What Does Life Insurance Cover? 4 Ways to Help Your Legacy

One of the best parts about life insurance is that it’s a contract with an insurance company in which you select a beneficiary of the policy. The reason this is important is for the fact that life insurance proceeds pass outside of probate, meaning that your beneficiary doesn’t have to wait months (and sometimes years) before they receive the death benefit.

While this won’t be of importance to you, the way life insurance works is that your beneficiary will be responsible for contacting your life insurance provider at the time you pass. So, make sure your beneficiaries know where your policy is located. Once contacting the insurance provider, they will require your beneficiary to fax or mail the Death Certificate. As long as there isn’t anything too suspicious, the life insurance company will then send out a check for the full death benefit to your designated beneficiary.

Sometimes there are options to spread out the death benefit over a specific period of time, but in most cases people opt for the lump-sum payout. Lastly, the most important part about a life insurance payout is that it’s passed TAX FREE to your beneficiary. So, if you have a $300,000 policy, your beneficiary will receive the full $300,000 without having to pay taxes on it!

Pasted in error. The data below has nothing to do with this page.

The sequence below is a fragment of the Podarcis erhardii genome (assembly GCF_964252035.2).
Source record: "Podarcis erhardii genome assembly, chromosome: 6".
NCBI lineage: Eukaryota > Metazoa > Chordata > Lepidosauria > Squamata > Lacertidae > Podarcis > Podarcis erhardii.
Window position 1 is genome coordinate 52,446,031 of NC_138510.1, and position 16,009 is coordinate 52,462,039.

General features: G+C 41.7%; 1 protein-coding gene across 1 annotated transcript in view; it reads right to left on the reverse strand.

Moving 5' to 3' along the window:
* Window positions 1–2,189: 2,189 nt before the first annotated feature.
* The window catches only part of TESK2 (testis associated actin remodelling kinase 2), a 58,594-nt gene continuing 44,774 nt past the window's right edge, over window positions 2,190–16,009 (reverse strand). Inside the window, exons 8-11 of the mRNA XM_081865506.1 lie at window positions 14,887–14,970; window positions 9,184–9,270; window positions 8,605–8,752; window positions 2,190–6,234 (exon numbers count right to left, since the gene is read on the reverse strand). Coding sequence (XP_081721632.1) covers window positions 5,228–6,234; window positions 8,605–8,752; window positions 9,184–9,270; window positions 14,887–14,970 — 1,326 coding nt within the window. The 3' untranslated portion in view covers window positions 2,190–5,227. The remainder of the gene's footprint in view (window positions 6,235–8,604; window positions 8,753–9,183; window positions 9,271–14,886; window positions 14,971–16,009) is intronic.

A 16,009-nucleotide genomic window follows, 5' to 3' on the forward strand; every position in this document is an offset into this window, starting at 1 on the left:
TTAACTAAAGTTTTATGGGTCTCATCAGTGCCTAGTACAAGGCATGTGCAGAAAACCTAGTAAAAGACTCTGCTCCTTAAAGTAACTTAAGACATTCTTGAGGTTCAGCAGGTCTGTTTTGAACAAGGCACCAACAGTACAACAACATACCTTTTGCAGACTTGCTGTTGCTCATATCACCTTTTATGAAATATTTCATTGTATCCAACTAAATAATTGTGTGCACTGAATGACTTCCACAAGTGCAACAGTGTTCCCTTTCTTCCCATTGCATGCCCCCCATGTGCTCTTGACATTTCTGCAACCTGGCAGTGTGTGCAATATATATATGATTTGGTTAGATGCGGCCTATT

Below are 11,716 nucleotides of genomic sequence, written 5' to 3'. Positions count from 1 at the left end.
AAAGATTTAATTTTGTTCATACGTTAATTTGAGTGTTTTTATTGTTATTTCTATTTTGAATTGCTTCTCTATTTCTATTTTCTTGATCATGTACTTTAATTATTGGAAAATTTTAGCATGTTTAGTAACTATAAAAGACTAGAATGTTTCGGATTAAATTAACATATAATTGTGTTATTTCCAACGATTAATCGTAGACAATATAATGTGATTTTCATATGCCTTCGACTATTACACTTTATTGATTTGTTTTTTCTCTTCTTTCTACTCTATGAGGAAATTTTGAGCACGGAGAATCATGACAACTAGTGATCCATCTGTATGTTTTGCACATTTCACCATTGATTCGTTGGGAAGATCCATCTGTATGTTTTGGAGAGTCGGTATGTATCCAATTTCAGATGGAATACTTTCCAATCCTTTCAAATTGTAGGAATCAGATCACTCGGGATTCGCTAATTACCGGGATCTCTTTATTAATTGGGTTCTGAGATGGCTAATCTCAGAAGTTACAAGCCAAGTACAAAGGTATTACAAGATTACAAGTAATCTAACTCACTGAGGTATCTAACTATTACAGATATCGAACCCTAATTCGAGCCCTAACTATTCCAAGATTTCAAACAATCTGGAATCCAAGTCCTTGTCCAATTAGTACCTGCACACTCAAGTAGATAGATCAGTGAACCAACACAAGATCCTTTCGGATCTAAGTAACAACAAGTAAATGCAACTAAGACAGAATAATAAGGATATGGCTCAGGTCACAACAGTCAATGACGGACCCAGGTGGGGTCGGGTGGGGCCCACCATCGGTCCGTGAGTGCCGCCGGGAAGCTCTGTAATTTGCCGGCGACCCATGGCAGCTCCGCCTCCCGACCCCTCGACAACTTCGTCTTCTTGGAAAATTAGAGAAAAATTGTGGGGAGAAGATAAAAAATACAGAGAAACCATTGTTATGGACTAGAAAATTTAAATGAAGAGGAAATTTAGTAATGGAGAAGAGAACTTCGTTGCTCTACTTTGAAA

4 Things Life Insurance Can Cover

1. Income Replacement

The most common purpose for life insurance is to cover the loss of one’s income. If you’re married or have children, and your family is dependent on all or a portion of your income, then having life insurance is imperative. In these situations where you’re looking to replace income, it’s best to have somewhere between 10-15x’s your annual income.

2. Debt

Another big part that life insurance can cover is the debt that you have. In many cases, your debt does not die with you and it will still be around for your spouse or for your estate to cover. Particularly a mortgage, credit card debt, and car loans come to mind.

If you want life insurance to cover your income as well as the debt, then use that 10-15x’s your annual income rule and then add the amount of debt you have. For instance, if you make $50,000/year and have $300,000 worth of debt (including the mortgage), then having a death benefit of $800,000 to $1,000,000 should suffice.

3. College Tuition

I’ve run into a few situations where a family wanted to include the cost to cover their children’s tuition. While this might not be a desire for everybody, and some may think that they’re over-insuring by adding all of these additional costs to their death benefit, life insurance can cover just about anything you want. So, if you have young children and you want to ensure they’ll have their college covered in the event that you die prematurely, then I’d encourage you to add another $100,000 (or more) per child to the death benefit.

4. Inheritance

As a financial advisor, the 2nd most common scenario that I see life insurance used is to leave an inheritance to children or charity. The fact that life insurance passes TAX FREE to beneficiaries makes it an extremely valuable planning tool if the desire of the family is to leave money behind.